HOLIDAYS & FESTIVALS IN ARGENTINA
|New Years Day
The birthday of Benito Juárez
Truth and Justice Day
May Day Revolution of 1810
Anniversary of Saint Martin's Death
All Saints Day
Immaculate Conception Day
April 17 - 20
|El Dia de
Tradicion; November 10th marks the anniversary of the birth of Jose
Hernandez, an Argentine gaucho who lived on the Pampas during the mid-19th
century. He was a self-taught writer and poet who wrote "El Gaucho Martin
Fierro," an enormously popular poem considered one of the greatest works in
Argentine literature detailing his viewpoint about the challenges and
injustices facing the gauchos at that time.
Argentineans celebrate with parades and gaucho celebrations known as peñas. Some Peñas festivities may have gaucho games as well as rodeos are part of the fun, and men dressed in gaucho attire display their equestrian ability. There are parties, concerts, parades and feasts. Traditional food are sold, like asado (beef cooked in a an open-faced brick oven), empanadas (meat pies), and mate (a herbal drink).
Revolucion de Mayo / Dia Nacional; is celebrated on May 25 to mark
the Argentine's independence from Spain in 1810. It is considered a public
holiday, and most public transportation are free on that day for those
attending any festivities. The festivities kicks off with parades, music and
Argentine fair, that runs from mid-day to late into the evening. The day
generally ends with a singing of the country's national anthem after
speeches from government.
Location: Buenos Aires
is celebrated two weeks prior to Lent. It is one of the largest
celebrations throughout Argentina. Several businesses and schools are closed
during this public holiday. The parades show off high quality costumes and
the carefully synchronized choreography with a grand display of floats, with
tens of thousands of onlookers. Throughout the carnival it is possible to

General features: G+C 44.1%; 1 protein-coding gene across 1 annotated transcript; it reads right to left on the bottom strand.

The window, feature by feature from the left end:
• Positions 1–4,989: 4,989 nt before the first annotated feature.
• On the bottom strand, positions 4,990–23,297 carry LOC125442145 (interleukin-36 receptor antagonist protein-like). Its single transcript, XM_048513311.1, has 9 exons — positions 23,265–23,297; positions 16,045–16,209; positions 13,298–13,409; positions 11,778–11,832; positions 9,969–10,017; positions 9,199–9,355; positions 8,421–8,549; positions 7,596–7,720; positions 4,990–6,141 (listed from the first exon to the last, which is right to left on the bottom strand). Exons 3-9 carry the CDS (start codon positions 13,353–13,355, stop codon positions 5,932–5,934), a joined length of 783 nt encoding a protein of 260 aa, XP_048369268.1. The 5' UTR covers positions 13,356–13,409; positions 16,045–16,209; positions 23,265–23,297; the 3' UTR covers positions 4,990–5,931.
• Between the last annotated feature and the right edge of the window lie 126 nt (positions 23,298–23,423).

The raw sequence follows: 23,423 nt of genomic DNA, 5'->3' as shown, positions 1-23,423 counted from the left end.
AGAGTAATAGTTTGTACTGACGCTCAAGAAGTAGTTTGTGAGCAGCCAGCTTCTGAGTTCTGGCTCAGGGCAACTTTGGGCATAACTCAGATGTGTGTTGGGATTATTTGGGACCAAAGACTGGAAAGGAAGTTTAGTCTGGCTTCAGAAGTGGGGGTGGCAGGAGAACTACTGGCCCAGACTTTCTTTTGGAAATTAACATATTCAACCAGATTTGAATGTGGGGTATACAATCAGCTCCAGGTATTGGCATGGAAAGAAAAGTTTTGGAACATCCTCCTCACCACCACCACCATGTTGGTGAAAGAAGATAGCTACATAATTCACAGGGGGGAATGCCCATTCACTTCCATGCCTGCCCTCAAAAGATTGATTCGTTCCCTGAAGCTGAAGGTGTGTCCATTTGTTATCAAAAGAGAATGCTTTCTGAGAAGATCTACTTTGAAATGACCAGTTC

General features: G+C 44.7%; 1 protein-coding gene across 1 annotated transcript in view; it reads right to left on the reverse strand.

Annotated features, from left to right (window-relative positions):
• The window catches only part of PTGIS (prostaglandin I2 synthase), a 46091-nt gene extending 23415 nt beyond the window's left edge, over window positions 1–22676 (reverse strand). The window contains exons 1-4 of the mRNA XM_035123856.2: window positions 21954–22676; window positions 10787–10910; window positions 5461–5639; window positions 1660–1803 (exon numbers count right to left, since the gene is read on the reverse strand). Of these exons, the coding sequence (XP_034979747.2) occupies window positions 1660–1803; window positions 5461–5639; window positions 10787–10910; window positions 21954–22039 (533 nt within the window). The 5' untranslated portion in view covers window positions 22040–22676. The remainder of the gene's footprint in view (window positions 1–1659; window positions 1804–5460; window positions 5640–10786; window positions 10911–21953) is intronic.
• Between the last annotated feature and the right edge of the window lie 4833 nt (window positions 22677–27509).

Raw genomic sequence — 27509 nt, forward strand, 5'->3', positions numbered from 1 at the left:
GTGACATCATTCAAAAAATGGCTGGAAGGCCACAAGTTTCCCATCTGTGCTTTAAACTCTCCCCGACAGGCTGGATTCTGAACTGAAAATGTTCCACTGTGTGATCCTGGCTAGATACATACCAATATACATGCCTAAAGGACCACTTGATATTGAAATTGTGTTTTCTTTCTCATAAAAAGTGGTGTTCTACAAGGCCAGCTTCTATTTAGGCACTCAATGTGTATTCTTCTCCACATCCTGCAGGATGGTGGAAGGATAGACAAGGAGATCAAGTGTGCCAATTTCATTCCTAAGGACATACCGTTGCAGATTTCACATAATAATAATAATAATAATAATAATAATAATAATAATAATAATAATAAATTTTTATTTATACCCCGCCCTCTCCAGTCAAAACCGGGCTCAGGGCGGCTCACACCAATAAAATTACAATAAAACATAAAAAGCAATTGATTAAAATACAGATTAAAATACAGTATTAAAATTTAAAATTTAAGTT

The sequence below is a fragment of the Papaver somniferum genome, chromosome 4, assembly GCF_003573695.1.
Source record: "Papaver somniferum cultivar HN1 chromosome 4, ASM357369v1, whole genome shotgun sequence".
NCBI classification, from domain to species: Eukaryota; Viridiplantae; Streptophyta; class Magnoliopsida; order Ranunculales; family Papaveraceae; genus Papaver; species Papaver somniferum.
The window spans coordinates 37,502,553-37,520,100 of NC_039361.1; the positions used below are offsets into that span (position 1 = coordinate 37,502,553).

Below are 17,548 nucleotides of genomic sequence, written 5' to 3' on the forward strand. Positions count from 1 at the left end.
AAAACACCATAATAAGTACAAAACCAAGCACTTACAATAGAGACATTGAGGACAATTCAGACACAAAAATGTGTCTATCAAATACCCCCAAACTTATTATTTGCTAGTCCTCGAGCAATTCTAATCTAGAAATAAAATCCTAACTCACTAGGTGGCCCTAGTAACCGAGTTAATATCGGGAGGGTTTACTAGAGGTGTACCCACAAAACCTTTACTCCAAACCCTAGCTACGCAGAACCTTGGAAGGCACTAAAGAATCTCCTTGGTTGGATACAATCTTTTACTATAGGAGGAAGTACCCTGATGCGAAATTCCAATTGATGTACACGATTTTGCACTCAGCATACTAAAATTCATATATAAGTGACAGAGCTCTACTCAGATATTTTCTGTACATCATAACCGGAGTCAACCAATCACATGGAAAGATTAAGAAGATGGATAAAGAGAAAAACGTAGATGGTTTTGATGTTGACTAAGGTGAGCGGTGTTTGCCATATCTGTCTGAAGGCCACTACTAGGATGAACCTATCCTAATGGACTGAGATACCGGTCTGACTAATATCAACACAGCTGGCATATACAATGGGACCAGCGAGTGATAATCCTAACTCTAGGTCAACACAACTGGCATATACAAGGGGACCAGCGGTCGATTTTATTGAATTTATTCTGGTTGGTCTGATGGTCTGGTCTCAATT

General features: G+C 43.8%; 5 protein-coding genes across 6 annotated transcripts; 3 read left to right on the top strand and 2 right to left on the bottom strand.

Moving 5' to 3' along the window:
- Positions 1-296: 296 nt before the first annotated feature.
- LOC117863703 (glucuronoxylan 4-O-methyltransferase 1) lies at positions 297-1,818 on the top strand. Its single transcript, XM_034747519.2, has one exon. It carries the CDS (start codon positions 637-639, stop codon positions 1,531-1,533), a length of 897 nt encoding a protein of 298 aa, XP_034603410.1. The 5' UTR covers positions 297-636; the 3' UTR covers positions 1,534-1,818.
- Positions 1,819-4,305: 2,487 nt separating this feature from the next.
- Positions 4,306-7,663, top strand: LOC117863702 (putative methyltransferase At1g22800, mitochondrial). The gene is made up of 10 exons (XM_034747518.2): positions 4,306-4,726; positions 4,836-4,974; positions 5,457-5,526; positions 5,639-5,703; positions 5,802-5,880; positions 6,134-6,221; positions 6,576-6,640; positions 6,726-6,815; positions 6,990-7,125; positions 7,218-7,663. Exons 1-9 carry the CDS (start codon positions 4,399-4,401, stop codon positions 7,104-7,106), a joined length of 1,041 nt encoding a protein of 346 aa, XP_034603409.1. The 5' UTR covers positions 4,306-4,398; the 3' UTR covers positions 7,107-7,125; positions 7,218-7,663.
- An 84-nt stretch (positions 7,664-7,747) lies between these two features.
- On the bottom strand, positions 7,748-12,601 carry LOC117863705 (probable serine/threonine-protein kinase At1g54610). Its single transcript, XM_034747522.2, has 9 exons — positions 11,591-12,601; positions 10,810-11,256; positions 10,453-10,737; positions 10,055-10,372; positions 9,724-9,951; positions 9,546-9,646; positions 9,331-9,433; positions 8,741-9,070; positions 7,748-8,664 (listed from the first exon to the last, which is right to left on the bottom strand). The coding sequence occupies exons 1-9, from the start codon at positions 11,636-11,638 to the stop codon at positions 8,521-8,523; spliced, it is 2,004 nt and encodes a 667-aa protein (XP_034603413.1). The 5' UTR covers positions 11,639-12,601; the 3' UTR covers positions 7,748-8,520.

see more than 70 thousand feathers, and costumes adorned with over 500,000
sequins and pearls.
The town of Gualeguaychu, located between Buenos Aires and Iguazu Falls, hosts the largest Carnival celebration. It signifies the most important social, cultural and economic event in Gualeguaychú’s calendar and is a touristic phenomenon every summer. The town center, known as the Corsódromo, hosts a "Kings of the Carnival" celebration, where samba clubs, musicians and singers compete for the title. The Gualeguaychú carnival is considered one of the best in the world together with those of Rio de Janeiro, and Venice. In Buenos Aires, most neighborhoods celebrate with street musicians known as "murgas" and artists.
Each region has its own way to celebrate Carnival. In the northern province of Salta, people dress up and dance the zamba and the carnavalito. In the northeastern provinces, people sing songs called chamamé, accompanied by accordions or harps.
During Carnival, people dress in costume and dance in the streets. While traditional dishes are served, such as, corn stew, humitas en chala (corn patties wrapped and cooked in the husk), and Bocaditos--finger sandwiches made with shrimp.
Location: Gualeguaychu, Buenos Aires
Harvest of Fish; is celebrated on the coast with a banquet of
seafood and a parade of people dressed as sea-creatures and led by the Queen
of the Sea, riding in a seashell.
Location: Mar del Plata
de la Vendimia; is celebrated for three days in the province of
Mendoza, and serves as a reminder that people depend on the sun, rain and
earth. During grape harvest season in March. Grapes are blessed on the
vines, a queen is crowned and wine-makers serve free red wine. The grand
finale is an elaborate show of fireworks.
Festival; is held every August in the southern Andean city of San
Carlos de Bariloche. Since many of the region's early settlers came from
Switzerland, Swiss cakes and hot port wine with cinnamon are served during
Location: San Carlos de Bariloche
Anniversary of the Death of General José de San Martinl; is on
August 17th. Argentina recognizes him as the “Padre de la Patria”, (Father
of the native country), and liberator of America. San Martin is a
fundamental part of the construction of the national identity. Bartolomé
Mitre, through his famous history of San Martin and Ricardo Rojas with the
‘Saint of the Sword’ created the image of the hero. His life is remembered
on the anniversary of his death and his story told in the schools.
Location: All Argentina